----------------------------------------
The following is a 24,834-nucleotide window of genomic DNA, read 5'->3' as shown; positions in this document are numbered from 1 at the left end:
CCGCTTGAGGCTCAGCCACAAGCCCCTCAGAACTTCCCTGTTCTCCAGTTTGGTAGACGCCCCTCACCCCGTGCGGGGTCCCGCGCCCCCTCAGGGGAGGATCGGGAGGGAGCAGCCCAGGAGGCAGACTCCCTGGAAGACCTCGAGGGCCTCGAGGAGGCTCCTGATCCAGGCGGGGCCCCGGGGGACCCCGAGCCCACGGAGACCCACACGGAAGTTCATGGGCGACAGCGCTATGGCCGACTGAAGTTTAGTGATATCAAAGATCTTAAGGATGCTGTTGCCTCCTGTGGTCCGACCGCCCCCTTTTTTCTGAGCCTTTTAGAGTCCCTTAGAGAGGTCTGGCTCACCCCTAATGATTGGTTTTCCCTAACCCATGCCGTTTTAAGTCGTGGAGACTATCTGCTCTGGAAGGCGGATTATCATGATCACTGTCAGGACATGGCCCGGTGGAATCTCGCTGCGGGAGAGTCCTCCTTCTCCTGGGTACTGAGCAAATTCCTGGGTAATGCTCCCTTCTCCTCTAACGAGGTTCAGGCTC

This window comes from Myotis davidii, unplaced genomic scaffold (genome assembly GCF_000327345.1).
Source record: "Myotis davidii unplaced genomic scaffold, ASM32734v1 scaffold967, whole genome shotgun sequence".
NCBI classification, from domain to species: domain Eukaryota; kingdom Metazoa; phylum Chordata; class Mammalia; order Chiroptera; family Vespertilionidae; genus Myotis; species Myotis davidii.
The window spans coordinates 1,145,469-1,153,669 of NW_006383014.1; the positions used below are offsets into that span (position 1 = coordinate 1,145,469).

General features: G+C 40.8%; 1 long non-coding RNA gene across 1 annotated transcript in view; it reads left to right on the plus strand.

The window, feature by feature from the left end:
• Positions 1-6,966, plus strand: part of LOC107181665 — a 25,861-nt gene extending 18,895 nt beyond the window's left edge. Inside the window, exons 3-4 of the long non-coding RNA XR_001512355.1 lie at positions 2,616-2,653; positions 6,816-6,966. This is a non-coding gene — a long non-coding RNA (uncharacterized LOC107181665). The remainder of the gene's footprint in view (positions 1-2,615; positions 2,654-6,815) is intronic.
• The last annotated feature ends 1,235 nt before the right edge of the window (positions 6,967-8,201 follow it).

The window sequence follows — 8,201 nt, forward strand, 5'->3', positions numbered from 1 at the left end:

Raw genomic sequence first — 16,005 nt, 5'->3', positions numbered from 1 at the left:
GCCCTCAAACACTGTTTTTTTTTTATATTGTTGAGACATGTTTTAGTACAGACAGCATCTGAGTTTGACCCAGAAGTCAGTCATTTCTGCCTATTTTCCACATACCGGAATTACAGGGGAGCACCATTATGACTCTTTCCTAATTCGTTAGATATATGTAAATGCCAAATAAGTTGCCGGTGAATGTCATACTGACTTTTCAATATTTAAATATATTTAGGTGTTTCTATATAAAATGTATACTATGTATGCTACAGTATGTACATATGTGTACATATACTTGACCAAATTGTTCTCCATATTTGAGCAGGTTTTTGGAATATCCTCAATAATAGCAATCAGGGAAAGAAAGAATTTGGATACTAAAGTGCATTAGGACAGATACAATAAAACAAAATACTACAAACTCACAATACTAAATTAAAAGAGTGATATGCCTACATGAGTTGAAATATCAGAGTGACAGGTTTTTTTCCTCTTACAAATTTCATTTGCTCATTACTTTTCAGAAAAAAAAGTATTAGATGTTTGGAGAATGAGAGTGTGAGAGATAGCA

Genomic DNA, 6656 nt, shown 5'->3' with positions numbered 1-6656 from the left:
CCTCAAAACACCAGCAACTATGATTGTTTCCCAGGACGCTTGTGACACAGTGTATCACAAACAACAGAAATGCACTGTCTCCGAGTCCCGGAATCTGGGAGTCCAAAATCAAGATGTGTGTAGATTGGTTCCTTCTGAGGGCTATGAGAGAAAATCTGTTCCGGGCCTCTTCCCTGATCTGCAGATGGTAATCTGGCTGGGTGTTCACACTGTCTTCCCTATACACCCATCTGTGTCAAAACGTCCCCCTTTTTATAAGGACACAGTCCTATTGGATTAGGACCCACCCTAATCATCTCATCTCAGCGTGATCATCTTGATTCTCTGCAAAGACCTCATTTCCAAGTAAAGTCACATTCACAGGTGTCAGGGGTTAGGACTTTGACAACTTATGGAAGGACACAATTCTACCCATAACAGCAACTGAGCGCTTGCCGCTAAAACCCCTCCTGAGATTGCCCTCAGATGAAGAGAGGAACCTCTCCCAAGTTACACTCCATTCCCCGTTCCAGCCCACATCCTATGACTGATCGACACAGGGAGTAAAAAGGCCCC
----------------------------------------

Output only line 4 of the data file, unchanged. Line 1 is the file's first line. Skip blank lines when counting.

Source record: "Myotis davidii unplaced genomic scaffold, ASM32734v1 scaffold967, whole genome shotgun sequence".